http://genxvideo.blogspot.com/2010/03/maggie-2010-monumental-catch-up-begins.html

#27. Hunger

It's amazing what some actors will do for their roles, and Michael Fassbender is no exception. For the role of Bobby Sands, leader of the 1981 IRA Hunger Strike who died of starvation in protest of Northern Ireland's refusal to classify certain prisoners as political (with all the added rights therein), Fassbender embarked on an extreme, though strictly-monitored, diet (results seen above). Fassbender's commitment to this performance is matched only by some of the most powerful directorial choices (care of Steve McQueen) I have ever seen incorporated into a piece about life in prison: the first half of this film is an exceptionally visual masterpiece, conveying worlds of nuance and character investment in the minutest acts. Through these striking images and pristine uses of sound and silence, one sees quite clearly all the players involved in the intolerable situation created within the prison, and furthermore the impossibility of protest -- even in "passive" forms such as the hunger strike -- escaping violent outcomes. Even just for the imagery in the first half of this film, Hunger is worth the time of anyone who seeks a prison piece that balances monotony with fear, brutality, and the overarching question of human dignity.
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Post by Admin on Wed Mar 24, 2010 2:58 pm

http://theflickerproject.blogspot.com/2010/03/hunger-2008.html

Wednesday, March 24, 2010
Hunger (2008)
Steve McQueen's Hunger is undoubtedly destined to divide audiences, and not just because of its provocative subject matter.

Even once you get beyond the politics involved in the 1981 hunger strike by imprisoned IRA operatives, this is a movie that refuses to take the easy route at every turn. The end result is as frustrating as it is challenging.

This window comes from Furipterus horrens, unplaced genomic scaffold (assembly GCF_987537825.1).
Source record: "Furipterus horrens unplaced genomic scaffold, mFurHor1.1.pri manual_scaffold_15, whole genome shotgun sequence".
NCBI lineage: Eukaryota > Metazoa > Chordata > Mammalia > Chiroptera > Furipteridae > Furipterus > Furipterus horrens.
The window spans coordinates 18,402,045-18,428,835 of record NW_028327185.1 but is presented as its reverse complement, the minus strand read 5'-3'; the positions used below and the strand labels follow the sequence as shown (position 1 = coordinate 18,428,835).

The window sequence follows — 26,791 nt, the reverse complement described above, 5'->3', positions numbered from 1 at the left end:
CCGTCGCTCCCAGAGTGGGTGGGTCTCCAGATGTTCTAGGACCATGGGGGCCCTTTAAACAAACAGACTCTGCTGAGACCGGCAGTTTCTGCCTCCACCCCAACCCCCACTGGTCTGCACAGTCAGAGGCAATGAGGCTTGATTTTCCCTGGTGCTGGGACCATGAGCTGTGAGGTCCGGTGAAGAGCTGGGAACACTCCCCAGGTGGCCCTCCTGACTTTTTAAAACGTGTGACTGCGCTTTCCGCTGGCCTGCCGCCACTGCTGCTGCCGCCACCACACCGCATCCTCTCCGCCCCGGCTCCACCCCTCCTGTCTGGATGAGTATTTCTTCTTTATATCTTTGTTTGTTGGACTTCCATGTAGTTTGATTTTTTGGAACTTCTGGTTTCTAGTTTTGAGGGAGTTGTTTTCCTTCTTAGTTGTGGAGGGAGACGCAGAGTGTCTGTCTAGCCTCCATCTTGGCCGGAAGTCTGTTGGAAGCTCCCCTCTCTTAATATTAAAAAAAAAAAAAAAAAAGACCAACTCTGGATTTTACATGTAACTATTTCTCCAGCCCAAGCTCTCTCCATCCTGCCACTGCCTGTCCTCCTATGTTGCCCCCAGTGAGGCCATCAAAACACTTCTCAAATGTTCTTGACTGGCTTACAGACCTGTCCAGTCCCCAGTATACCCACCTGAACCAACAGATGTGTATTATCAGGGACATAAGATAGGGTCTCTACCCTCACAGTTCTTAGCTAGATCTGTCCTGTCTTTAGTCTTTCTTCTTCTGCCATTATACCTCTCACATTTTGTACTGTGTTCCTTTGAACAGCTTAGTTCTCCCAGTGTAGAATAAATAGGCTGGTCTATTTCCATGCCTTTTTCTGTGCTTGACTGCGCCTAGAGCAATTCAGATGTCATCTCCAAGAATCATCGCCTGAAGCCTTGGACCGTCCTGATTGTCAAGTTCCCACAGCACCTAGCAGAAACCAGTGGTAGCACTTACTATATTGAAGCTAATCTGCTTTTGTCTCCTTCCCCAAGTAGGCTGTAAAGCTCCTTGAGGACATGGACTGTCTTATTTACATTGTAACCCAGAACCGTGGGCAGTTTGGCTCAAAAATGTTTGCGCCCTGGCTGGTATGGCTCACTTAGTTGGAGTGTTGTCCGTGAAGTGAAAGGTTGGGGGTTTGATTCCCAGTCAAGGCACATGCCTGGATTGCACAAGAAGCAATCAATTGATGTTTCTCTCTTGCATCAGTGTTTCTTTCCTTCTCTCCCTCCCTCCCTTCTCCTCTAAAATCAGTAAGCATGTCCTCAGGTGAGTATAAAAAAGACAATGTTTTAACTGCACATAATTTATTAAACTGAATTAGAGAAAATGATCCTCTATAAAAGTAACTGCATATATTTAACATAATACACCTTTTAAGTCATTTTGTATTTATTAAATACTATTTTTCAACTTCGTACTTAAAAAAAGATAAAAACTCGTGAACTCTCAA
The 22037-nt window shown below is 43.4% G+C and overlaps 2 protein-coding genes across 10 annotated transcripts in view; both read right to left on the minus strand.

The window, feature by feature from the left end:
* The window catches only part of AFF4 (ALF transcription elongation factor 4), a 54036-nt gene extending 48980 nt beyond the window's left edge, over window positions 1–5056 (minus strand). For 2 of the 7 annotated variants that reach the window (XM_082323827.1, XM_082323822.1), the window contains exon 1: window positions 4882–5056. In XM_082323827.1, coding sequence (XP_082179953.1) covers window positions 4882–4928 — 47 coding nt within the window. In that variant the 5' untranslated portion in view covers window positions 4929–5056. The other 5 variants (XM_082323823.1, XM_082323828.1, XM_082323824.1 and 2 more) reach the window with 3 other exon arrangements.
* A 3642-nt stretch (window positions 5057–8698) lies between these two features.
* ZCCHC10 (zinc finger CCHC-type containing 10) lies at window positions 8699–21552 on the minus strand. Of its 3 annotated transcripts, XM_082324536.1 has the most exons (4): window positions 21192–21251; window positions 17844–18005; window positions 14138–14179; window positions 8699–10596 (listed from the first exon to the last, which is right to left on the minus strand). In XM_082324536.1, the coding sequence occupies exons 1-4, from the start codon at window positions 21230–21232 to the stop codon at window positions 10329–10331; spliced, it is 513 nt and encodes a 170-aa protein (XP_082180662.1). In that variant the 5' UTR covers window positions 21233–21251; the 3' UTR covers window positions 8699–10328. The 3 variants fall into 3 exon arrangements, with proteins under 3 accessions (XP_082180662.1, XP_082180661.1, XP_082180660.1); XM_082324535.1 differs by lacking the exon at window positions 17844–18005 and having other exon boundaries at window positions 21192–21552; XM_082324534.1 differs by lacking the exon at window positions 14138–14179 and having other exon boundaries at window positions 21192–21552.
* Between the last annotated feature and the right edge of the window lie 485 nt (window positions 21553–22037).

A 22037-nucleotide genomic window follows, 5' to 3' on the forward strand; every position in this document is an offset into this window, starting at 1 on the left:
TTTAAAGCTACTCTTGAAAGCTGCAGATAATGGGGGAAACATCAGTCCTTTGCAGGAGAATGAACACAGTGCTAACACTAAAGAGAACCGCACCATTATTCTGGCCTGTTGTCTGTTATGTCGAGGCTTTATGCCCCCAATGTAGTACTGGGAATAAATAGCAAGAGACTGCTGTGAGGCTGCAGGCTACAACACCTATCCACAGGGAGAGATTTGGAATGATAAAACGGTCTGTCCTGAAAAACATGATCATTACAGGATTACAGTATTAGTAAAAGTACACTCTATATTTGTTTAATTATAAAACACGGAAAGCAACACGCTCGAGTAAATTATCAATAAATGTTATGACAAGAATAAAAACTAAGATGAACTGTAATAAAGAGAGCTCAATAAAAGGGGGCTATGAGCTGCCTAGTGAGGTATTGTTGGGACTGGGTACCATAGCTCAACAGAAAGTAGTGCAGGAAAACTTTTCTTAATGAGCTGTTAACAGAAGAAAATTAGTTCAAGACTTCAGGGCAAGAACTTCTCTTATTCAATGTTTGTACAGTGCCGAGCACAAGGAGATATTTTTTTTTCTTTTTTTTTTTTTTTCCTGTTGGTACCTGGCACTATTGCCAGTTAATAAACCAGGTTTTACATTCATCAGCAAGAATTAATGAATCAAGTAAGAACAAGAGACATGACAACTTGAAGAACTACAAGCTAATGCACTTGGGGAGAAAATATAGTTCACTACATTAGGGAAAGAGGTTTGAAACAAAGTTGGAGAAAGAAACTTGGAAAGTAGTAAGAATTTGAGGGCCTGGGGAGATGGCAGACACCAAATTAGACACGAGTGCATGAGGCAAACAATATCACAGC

For starters, its story doesn't really get going until 30 minutes in, and even then it's slow to progress. Only the last third of the movie actually deals with the hunger strikes themselves, and McQueen shies away from the obvious emotional melodrama in favor of some shocking images of physical and mental decline.

So what exactly is Hunger all about? Given the strikes' relegation to the third act we have to look elsewhere for its core, and it's here that it comes up a little short. It's a fascinating portrayal of the resolve and determination of a small group of men, as well as being a detailed criticism of the British prison system, but the narrative at its heart feels unusually slight.

At times the lack of narrative can be McQueen's strength, as we're simply shown the shocking, near-documentary footage of deprivation and squalor without the need for an overriding message. What we see is presented as simple fact, and we're left to draw our own conclusions from the blood-and-s$#! stained cell walls.

At the same time, though, you can't help feeling that the director has distanced himself just a little too much, especially when it comes to something as fundamental as plot. Hunger starts out by following IRA prisoners Davey (Brian Milligan) and Gerry (Liam McMahon) as they rail against the prison system that confines them, expressing their disapproval through violence and their faeces-smeared cell.